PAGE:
Savannah Cofer and Ajay Subramanian had the unique experience of writing their first published paper — as Rice University undergraduates.
Cofer, a rising junior in mechanical engineering, and Subramanian, a 2018 materials science and nanoengineering graduate, both worked in the chemistry lab of James Tour. Along with their collaborators, the students developed a simple way to produce conductive, three-dimensional objects made of graphene foam. Advanced Materials published their paper on the work in June. Read the paper here.
Applications of the research include energy; Subramanian, who was co-lead author along with his mentor, graduate student Duy Xuan Long, says the foam is a promising material for batteries or flexible customization of electronic devices.
“We hope that by developing this method, other groups and scientists can more easily explore these and other applications,” he said.
Subramanian began work in the Tour lab as a sophomore and said the road to publication was long.
“My first series of projects were all regarding laser-induced graphene (LIG), the building block material of our graphene foams,” he said. “After a year or so of working with LIG, Duy and I sort of accidentally came across the layer-by-layer building method that became the basis of this paper.”
The novel method is based on laminated object manufacturing, in which layers of a material are assembled and then cut to shape. The Rice lab stacked up to five layers of foam and then used a custom-built fiber lasing system on a modified 3D printer, built by Cofer, to mill the block into complex shapes.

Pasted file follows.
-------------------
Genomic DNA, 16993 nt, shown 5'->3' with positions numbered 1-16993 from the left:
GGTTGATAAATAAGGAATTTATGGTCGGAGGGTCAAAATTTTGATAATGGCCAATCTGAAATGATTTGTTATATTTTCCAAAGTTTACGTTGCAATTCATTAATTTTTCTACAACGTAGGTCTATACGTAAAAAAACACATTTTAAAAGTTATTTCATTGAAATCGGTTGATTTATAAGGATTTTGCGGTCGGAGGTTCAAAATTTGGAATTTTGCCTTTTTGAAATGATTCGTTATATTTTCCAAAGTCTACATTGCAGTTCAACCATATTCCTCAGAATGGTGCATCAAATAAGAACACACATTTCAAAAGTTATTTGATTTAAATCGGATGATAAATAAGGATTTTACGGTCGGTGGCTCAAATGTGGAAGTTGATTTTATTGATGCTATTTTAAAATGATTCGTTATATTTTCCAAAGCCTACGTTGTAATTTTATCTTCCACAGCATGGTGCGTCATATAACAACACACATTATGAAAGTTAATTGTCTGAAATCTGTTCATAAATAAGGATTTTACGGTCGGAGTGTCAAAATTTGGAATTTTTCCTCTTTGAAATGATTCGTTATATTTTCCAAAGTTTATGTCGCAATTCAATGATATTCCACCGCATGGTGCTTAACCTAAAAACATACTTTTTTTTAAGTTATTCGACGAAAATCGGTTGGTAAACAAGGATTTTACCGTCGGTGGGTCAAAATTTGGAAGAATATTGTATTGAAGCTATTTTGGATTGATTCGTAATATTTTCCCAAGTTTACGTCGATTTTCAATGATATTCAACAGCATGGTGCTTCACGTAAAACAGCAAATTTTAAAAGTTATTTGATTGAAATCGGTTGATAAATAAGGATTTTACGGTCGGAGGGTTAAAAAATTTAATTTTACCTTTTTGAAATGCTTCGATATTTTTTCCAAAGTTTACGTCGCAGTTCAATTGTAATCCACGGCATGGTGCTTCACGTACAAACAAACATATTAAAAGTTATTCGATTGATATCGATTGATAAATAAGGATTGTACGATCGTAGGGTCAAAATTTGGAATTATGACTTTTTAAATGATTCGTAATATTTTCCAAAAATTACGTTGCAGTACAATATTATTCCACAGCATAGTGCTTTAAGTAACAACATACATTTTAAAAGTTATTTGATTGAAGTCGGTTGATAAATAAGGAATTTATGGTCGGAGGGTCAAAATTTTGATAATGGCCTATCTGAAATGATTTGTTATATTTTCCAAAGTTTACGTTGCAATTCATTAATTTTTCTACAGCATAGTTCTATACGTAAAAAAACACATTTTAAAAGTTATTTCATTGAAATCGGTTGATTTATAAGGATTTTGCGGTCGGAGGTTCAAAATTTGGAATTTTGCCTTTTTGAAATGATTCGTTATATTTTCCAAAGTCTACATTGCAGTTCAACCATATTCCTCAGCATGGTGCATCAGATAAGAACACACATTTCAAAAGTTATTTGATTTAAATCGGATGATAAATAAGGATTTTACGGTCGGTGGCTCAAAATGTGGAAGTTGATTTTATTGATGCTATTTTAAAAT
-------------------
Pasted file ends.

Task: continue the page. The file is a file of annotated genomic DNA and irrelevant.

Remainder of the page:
Cofer had worked in the Tour lab through Rice’s Century Scholars Program since her freshman year and developed the automation described in the paper. She ended up building the device that would additively manufacture the graphene foam objects, one of two 3D printers she created for the lab.
“Working in the chemistry department as a mechanical engineering major, I got to explore the intersection between these two disciplines,” she said. “I saw how mechanical automation can have an impact on microstructures.” Watch a video on this research shot by Savannah.
Subramanian agreed. “Being part of such a huge group with diverse projects was an awesome learning experience, which I think really helped me develop as a scientist,” he said. “It was definitely a team effort from the get-go, with a lot of planning and communication between myself and Duy.”
Subramanian will continue his academic career and pursue a Ph.D. at Stanford this fall; Cofer is currently an intern with the NASA Jet Propulsion Laboratory and will begin work in Marcia O’Malley’s robotics laboratory via the Rice Undergraduate Scholars Program when she returns to campus in August.